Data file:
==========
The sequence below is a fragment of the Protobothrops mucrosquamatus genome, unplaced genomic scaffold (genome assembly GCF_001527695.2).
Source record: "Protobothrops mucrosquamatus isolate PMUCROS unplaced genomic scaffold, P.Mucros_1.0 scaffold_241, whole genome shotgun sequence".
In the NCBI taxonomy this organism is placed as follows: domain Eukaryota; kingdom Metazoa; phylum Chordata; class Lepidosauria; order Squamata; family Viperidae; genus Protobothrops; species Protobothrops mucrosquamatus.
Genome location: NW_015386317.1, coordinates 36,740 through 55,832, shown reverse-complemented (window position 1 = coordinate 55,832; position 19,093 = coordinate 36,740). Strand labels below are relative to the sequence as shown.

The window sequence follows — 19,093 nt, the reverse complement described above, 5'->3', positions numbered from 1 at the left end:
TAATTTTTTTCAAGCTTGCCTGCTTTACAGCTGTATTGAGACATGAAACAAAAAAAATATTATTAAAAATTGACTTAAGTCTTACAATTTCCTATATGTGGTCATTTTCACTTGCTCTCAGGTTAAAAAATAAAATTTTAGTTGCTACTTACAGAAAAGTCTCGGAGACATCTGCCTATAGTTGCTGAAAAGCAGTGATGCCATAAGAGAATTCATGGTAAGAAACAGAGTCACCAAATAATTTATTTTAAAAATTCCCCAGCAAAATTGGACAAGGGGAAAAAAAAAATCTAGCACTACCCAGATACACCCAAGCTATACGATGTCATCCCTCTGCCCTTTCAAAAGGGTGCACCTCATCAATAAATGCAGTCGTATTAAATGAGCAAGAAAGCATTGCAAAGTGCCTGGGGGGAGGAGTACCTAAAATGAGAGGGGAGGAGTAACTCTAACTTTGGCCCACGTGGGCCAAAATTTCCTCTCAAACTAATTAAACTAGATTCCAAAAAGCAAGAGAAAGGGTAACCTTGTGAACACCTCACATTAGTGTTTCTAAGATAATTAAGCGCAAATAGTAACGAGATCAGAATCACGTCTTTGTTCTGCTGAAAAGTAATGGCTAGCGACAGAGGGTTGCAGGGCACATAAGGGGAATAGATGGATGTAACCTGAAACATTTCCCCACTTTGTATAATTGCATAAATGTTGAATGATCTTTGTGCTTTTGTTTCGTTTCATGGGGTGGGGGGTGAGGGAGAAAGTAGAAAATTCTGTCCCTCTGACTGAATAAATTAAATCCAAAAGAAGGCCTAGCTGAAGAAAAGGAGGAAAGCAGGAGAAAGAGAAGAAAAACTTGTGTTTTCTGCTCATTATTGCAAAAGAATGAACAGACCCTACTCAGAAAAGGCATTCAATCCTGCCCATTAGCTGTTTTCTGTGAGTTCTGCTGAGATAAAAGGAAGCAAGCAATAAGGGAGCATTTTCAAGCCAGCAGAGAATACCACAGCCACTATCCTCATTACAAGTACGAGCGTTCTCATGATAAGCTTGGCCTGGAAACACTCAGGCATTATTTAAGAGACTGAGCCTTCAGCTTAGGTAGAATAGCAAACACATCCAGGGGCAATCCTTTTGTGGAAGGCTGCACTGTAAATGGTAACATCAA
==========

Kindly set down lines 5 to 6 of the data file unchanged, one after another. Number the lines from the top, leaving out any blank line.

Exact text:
The window sequence follows — 19,093 nt, the reverse complement described above, 5'->3', positions numbered from 1 at the left end:
TAATTTTTTTCAAGCTTGCCTGCTTTACAGCTGTATTGAGACATGAAACAAAAAAAATATTATTAAAAATTGACTTAAGTCTTACAATTTCCTATATGTGGTCATTTTCACTTGCTCTCAGGTTAAAAAATAAAATTTTAGTTGCTACTTACAGAAAAGTCTCGGAGACATCTGCCTATAGTTGCTGAAAAGCAGTGATGCCATAAGAGAATTCATGGTAAGAAACAGAGTCACCAAATAATTTATTTTAAAAATTCCCCAGCAAAATTGGACAAGGGGAAAAAAAAAATCTAGCACTACCCAGATACACCCAAGCTATACGATGTCATCCCTCTGCCCTTTCAAAAGGGTGCACCTCATCAATAAATGCAGTCGTATTAAATGAGCAAGAAAGCATTGCAAAGTGCCTGGGGGGAGGAGTACCTAAAATGAGAGGGGAGGAGTAACTCTAACTTTGGCCCACGTGGGCCAAAATTTCCTCTCAAACTAATTAAACTAGATTCCAAAAAGCAAGAGAAAGGGTAACCTTGTGAACACCTCACATTAGTGTTTCTAAGATAATTAAGCGCAAATAGTAACGAGATCAGAATCACGTCTTTGTTCTGCTGAAAAGTAATGGCTAGCGACAGAGGGTTGCAGGGCACATAAGGGGAATAGATGGATGTAACCTGAAACATTTCCCCACTTTGTATAATTGCATAAATGTTGAATGATCTTTGTGCTTTTGTTTCGTTTCATGGGGTGGGGGGTGAGGGAGAAAGTAGAAAATTCTGTCCCTCTGACTGAATAAATTAAATCCAAAAGAAGGCCTAGCTGAAGAAAAGGAGGAAAGCAGGAGAAAGAGAAGAAAAACTTGTGTTTTCTGCTCATTATTGCAAAAGAATGAACAGACCCTACTCAGAAAAGGCATTCAATCCTGCCCATTAGCTGTTTTCTGTGAGTTCTGCTGAGATAAAAGGAAGCAAGCAATAAGGGAGCATTTTCAAGCCAGCAGAGAATACCACAGCCACTATCCTCATTACAAGTACGAGCGTTCTCATGATAAGCTTGGCCTGGAAACACTCAGGCATTATTTAAGAGACTGAGCCTTCAGCTTAGGTAGAATAGCAAACACATCCAGGGGCAATCCTTTTGTGGAAGGCTGCACTGTAAATGGTAACATCAA